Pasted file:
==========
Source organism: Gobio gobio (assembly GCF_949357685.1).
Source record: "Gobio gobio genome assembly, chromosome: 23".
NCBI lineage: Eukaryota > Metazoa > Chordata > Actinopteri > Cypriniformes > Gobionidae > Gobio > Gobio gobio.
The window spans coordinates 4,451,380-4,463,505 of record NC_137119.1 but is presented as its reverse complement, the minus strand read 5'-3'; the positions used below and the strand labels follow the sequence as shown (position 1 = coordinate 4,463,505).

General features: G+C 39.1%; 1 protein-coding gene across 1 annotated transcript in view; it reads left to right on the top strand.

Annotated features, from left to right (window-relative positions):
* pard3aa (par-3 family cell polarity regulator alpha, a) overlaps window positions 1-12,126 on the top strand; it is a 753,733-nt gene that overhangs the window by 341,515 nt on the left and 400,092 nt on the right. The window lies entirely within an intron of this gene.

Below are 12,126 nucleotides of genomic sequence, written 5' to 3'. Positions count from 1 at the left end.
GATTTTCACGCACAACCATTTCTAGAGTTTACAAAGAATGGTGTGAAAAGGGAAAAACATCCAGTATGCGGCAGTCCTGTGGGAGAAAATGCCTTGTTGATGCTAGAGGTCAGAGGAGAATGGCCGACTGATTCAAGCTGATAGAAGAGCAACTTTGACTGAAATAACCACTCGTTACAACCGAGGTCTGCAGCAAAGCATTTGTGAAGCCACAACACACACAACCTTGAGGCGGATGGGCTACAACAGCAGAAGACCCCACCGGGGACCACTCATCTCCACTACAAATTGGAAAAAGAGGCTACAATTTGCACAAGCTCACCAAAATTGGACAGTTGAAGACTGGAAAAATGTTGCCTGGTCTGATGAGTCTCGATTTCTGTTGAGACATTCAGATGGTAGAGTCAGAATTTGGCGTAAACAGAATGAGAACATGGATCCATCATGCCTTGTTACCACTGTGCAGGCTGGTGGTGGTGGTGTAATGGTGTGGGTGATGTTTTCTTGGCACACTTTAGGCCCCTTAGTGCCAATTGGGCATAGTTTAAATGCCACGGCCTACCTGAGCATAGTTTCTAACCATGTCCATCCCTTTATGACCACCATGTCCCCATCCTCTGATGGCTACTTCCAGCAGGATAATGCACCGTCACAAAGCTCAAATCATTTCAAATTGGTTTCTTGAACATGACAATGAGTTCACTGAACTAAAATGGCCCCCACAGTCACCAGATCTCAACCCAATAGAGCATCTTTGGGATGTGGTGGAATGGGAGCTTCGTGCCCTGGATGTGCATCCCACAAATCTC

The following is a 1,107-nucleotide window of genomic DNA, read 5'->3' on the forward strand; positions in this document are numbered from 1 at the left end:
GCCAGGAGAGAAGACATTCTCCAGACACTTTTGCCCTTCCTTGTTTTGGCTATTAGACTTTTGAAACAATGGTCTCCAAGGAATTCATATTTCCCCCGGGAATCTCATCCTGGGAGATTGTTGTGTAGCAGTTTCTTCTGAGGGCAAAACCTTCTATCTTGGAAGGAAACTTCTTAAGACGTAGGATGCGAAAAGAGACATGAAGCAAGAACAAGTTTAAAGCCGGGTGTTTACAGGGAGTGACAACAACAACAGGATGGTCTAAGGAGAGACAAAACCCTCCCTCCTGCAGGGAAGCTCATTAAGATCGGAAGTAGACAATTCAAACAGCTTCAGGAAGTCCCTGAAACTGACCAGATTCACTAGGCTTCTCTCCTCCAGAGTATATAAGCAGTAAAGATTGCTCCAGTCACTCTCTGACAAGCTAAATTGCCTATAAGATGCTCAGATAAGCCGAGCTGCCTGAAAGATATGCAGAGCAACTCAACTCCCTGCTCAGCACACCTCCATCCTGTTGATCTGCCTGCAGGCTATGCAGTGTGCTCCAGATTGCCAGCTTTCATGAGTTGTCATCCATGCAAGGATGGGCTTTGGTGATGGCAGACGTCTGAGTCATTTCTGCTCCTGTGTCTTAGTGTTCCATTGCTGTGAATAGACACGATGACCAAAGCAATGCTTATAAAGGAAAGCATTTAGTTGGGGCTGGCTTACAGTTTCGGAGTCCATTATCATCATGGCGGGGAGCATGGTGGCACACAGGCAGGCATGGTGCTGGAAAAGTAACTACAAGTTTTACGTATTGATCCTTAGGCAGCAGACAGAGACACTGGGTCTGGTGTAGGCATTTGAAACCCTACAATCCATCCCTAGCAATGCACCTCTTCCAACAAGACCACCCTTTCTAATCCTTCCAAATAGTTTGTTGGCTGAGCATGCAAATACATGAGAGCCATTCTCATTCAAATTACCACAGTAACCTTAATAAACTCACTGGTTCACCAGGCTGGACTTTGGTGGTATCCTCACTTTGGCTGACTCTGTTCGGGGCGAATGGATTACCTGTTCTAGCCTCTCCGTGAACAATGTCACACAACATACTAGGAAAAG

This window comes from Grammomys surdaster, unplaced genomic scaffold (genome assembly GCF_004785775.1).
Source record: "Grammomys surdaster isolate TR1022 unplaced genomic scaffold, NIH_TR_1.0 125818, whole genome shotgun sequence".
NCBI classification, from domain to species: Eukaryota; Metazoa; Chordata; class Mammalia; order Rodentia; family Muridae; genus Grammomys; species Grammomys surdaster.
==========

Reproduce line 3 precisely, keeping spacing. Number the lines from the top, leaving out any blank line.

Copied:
NCBI lineage: Eukaryota > Metazoa > Chordata > Actinopteri > Cypriniformes > Gobionidae > Gobio > Gobio gobio.